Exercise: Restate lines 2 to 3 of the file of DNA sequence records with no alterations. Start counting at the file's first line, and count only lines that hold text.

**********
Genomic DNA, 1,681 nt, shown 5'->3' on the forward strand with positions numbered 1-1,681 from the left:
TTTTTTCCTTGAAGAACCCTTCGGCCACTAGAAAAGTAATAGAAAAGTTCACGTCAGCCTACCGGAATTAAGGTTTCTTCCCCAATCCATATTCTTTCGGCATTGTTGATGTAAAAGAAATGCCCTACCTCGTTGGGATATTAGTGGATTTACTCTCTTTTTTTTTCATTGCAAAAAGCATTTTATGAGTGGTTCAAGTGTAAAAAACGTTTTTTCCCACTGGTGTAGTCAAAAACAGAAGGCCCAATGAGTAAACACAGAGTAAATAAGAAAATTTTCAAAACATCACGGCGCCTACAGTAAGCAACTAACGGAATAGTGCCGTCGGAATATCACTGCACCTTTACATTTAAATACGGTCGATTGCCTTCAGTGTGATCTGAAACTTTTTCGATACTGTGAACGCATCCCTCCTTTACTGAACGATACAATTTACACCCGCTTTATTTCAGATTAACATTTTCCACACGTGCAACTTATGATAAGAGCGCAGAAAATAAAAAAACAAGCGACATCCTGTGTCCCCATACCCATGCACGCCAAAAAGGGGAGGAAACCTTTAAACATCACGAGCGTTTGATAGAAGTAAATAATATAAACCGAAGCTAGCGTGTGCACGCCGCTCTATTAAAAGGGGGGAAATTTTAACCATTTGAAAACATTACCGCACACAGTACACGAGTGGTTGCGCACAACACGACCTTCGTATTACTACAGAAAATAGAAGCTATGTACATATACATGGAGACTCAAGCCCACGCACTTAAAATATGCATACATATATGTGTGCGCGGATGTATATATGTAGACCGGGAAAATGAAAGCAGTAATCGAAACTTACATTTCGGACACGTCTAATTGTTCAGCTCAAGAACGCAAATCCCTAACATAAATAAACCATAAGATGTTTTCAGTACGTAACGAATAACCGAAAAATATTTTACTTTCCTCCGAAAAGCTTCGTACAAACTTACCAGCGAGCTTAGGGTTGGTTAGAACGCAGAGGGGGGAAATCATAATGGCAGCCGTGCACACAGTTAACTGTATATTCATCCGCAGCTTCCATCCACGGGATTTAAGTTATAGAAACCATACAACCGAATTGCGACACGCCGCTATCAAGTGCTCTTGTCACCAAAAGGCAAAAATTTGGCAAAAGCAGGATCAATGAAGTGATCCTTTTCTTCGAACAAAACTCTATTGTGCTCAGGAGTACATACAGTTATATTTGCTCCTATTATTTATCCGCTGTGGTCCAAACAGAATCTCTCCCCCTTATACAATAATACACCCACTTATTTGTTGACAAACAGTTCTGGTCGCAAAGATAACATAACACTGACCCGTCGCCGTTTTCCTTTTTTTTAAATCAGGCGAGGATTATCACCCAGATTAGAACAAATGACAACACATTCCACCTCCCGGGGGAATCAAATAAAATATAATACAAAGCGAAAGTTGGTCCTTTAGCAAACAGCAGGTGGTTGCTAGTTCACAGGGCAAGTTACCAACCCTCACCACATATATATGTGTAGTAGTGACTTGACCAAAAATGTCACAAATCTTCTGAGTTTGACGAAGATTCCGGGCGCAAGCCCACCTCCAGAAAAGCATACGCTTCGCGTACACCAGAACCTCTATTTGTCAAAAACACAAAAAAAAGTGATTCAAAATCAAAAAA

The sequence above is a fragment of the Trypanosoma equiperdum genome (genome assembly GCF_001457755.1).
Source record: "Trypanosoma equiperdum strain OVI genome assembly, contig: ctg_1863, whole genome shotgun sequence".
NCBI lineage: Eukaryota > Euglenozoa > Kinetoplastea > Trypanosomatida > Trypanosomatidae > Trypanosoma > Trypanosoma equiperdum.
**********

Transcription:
TTTTTTCCTTGAAGAACCCTTCGGCCACTAGAAAAGTAATAGAAAAGTTCACGTCAGCCTACCGGAATTAAGGTTTCTTCCCCAATCCATATTCTTTCGGCATTGTTGATGTAAAAGAAATGCCCTACCTCGTTGGGATATTAGTGGATTTACTCTCTTTTTTTTTCATTGCAAAAAGCATTTTATGAGTGGTTCAAGTGTAAAAAACGTTTTTTCCCACTGGTGTAGTCAAAAACAGAAGGCCCAATGAGTAAACACAGAGTAAATAAGAAAATTTTCAAAACATCACGGCGCCTACAGTAAGCAACTAACGGAATAGTGCCGTCGGAATATCACTGCACCTTTACATTTAAATACGGTCGATTGCCTTCAGTGTGATCTGAAACTTTTTCGATACTGTGAACGCATCCCTCCTTTACTGAACGATACAATTTACACCCGCTTTATTTCAGATTAACATTTTCCACACGTGCAACTTATGATAAGAGCGCAGAAAATAAAAAAACAAGCGACATCCTGTGTCCCCATACCCATGCACGCCAAAAAGGGGAGGAAACCTTTAAACATCACGAGCGTTTGATAGAAGTAAATAATATAAACCGAAGCTAGCGTGTGCACGCCGCTCTATTAAAAGGGGGGAAATTTTAACCATTTGAAAACATTACCGCACACAGTACACGAGTGGTTGCGCACAACACGACCTTCGTATTACTACAGAAAATAGAAGCTATGTACATATACATGGAGACTCAAGCCCACGCACTTAAAATATGCATACATATATGTGTGCGCGGATGTATATATGTAGACCGGGAAAATGAAAGCAGTAATCGAAACTTACATTTCGGACACGTCTAATTGTTCAGCTCAAGAACGCAAATCCCTAACATAAATAAACCATAAGATGTTTTCAGTACGTAACGAATAACCGAAAAATATTTTACTTTCCTCCGAAAAGCTTCGTACAAACTTACCAGCGAGCTTAGGGTTGGTTAGAACGCAGAGGGGGGAAATCATAATGGCAGCCGTGCACACAGTTAACTGTATATTCATCCGCAGCTTCCATCCACGGGATTTAAGTTATAGAAACCATACAACCGAATTGCGACACGCCGCTATCAAGTGCTCTTGTCACCAAAAGGCAAAAATTTGGCAAAAGCAGGATCAATGAAGTGATCCTTTTCTTCGAACAAAACTCTATTGTGCTCAGGAGTACATACAGTTATATTTGCTCCTATTATTTATCCGCTGTGGTCCAAACAGAATCTCTCCCCCTTATACAATAATACACCCACTTATTTGTTGACAAACAGTTCTGGTCGCAAAGATAACATAACACTGACCCGTCGCCGTTTTCCTTTTTTTTAAATCAGGCGAGGATTATCACCCAGATTAGAACAAATGACAACACATTCCACCTCCCGGGGGAATCAAATAAAATATAATACAAAGCGAAAGTTGGTCCTTTAGCAAACAGCAGGTGGTTGCTAGTTCACAGGGCAAGTTACCAACCCTCACCACATATATATGTGTAGTAGTGACTTGACCAAAAATGTCACAAATCTTCTGAGTTTGACGAAGATTCCGGGCGCAAGCCCACCTCCAGAAAAGCATACGCTTCGCGTACACCAGAACCTCTATTTGTCAAAAACACAAAAAAAAGTGATTCAAAATCAAAAAA

The sequence above is a fragment of the Trypanosoma equiperdum genome (genome assembly GCF_001457755.1).